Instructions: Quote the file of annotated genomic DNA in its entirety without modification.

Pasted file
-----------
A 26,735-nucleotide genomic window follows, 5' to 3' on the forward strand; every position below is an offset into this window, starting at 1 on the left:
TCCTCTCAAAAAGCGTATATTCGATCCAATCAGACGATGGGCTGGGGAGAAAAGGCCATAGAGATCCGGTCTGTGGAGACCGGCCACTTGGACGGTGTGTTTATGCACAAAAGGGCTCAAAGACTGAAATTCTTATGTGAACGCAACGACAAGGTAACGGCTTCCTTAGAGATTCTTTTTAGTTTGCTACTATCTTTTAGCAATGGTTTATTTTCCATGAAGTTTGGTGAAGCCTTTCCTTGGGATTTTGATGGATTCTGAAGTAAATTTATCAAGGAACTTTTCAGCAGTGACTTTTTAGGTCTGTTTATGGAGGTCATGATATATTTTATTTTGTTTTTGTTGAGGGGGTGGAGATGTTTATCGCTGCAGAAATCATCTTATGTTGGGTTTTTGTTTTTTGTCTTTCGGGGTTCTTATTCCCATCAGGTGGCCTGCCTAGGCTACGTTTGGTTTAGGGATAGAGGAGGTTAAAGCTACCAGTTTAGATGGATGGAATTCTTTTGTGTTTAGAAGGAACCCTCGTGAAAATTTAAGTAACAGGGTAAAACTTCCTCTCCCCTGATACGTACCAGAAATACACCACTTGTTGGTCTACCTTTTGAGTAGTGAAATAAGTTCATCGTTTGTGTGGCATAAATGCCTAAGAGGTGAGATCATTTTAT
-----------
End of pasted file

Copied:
A 26,735-nucleotide genomic window follows, 5' to 3' on the forward strand; every position below is an offset into this window, starting at 1 on the left:
TCCTCTCAAAAAGCGTATATTCGATCCAATCAGACGATGGGCTGGGGAGAAAAGGCCATAGAGATCCGGTCTGTGGAGACCGGCCACTTGGACGGTGTGTTTATGCACAAAAGGGCTCAAAGACTGAAATTCTTATGTGAACGCAACGACAAGGTAACGGCTTCCTTAGAGATTCTTTTTAGTTTGCTACTATCTTTTAGCAATGGTTTATTTTCCATGAAGTTTGGTGAAGCCTTTCCTTGGGATTTTGATGGATTCTGAAGTAAATTTATCAAGGAACTTTTCAGCAGTGACTTTTTAGGTCTGTTTATGGAGGTCATGATATATTTTATTTTGTTTTTGTTGAGGGGGTGGAGATGTTTATCGCTGCAGAAATCATCTTATGTTGGGTTTTTGTTTTTTGTCTTTCGGGGTTCTTATTCCCATCAGGTGGCCTGCCTAGGCTACGTTTGGTTTAGGGATAGAGGAGGTTAAAGCTACCAGTTTAGATGGATGGAATTCTTTTGTGTTTAGAAGGAACCCTCGTGAAAATTTAAGTAACAGGGTAAAACTTCCTCTCCCCTGATACGTACCAGAAATACACCACTTGTTGGTCTACCTTTTGAGTAGTGAAATAAGTTCATCGTTTGTGTGGCATAAATGCCTAAGAGGTGAGATCATTTTAT